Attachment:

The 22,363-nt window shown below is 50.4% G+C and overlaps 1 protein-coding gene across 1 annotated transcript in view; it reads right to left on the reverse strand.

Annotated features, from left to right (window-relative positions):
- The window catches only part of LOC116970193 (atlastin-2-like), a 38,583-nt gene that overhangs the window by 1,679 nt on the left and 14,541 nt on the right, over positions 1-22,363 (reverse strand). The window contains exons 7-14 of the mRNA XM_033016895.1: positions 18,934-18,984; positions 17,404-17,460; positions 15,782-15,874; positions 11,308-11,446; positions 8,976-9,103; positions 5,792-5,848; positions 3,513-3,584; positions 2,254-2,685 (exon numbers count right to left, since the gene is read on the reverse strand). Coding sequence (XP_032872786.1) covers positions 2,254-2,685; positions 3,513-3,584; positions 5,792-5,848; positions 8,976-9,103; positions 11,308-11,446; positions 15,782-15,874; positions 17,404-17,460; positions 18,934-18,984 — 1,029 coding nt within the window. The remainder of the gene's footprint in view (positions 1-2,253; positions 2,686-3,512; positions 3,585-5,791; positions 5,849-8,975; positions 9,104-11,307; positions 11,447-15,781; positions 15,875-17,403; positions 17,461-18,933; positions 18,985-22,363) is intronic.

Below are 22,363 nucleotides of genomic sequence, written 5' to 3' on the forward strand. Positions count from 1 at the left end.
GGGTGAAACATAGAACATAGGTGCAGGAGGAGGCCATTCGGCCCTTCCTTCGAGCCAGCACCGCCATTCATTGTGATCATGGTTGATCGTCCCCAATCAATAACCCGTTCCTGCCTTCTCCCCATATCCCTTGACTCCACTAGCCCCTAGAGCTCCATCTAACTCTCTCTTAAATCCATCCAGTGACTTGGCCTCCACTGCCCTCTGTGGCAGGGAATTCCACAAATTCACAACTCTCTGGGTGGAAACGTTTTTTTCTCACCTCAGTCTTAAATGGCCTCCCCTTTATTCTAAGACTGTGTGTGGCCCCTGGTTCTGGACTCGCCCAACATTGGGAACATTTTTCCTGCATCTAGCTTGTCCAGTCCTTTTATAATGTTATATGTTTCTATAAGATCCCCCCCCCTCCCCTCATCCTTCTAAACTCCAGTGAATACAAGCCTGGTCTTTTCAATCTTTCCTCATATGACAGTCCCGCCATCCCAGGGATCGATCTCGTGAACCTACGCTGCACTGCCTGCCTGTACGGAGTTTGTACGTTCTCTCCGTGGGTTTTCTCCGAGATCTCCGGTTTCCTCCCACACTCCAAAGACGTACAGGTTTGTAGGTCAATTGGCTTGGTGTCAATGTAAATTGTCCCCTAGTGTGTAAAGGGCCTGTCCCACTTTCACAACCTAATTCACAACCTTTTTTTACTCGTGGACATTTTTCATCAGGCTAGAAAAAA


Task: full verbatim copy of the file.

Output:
The 22,363-nt window shown below is 50.4% G+C and overlaps 1 protein-coding gene across 1 annotated transcript in view; it reads right to left on the reverse strand.

Annotated features, from left to right (window-relative positions):
- The window catches only part of LOC116970193 (atlastin-2-like), a 38,583-nt gene that overhangs the window by 1,679 nt on the left and 14,541 nt on the right, over positions 1-22,363 (reverse strand). The window contains exons 7-14 of the mRNA XM_033016895.1: positions 18,934-18,984; positions 17,404-17,460; positions 15,782-15,874; positions 11,308-11,446; positions 8,976-9,103; positions 5,792-5,848; positions 3,513-3,584; positions 2,254-2,685 (exon numbers count right to left, since the gene is read on the reverse strand). Coding sequence (XP_032872786.1) covers positions 2,254-2,685; positions 3,513-3,584; positions 5,792-5,848; positions 8,976-9,103; positions 11,308-11,446; positions 15,782-15,874; positions 17,404-17,460; positions 18,934-18,984 — 1,029 coding nt within the window. The remainder of the gene's footprint in view (positions 1-2,253; positions 2,686-3,512; positions 3,585-5,791; positions 5,849-8,975; positions 9,104-11,307; positions 11,447-15,781; positions 15,875-17,403; positions 17,461-18,933; positions 18,985-22,363) is intronic.

Below are 22,363 nucleotides of genomic sequence, written 5' to 3' on the forward strand. Positions count from 1 at the left end.
GGGTGAAACATAGAACATAGGTGCAGGAGGAGGCCATTCGGCCCTTCCTTCGAGCCAGCACCGCCATTCATTGTGATCATGGTTGATCGTCCCCAATCAATAACCCGTTCCTGCCTTCTCCCCATATCCCTTGACTCCACTAGCCCCTAGAGCTCCATCTAACTCTCTCTTAAATCCATCCAGTGACTTGGCCTCCACTGCCCTCTGTGGCAGGGAATTCCACAAATTCACAACTCTCTGGGTGGAAACGTTTTTTTCTCACCTCAGTCTTAAATGGCCTCCCCTTTATTCTAAGACTGTGTGTGGCCCCTGGTTCTGGACTCGCCCAACATTGGGAACATTTTTCCTGCATCTAGCTTGTCCAGTCCTTTTATAATGTTATATGTTTCTATAAGATCCCCCCCCCTCCCCTCATCCTTCTAAACTCCAGTGAATACAAGCCTGGTCTTTTCAATCTTTCCTCATATGACAGTCCCGCCATCCCAGGGATCGATCTCGTGAACCTACGCTGCACTGCCTGCCTGTACGGAGTTTGTACGTTCTCTCCGTGGGTTTTCTCCGAGATCTCCGGTTTCCTCCCACACTCCAAAGACGTACAGGTTTGTAGGTCAATTGGCTTGGTGTCAATGTAAATTGTCCCCTAGTGTGTAAAGGGCCTGTCCCACTTTCACAACCTAATTCACAACCTTTTTTTACTCGTGGACATTTTTCATCAGGCTAGAAAAAA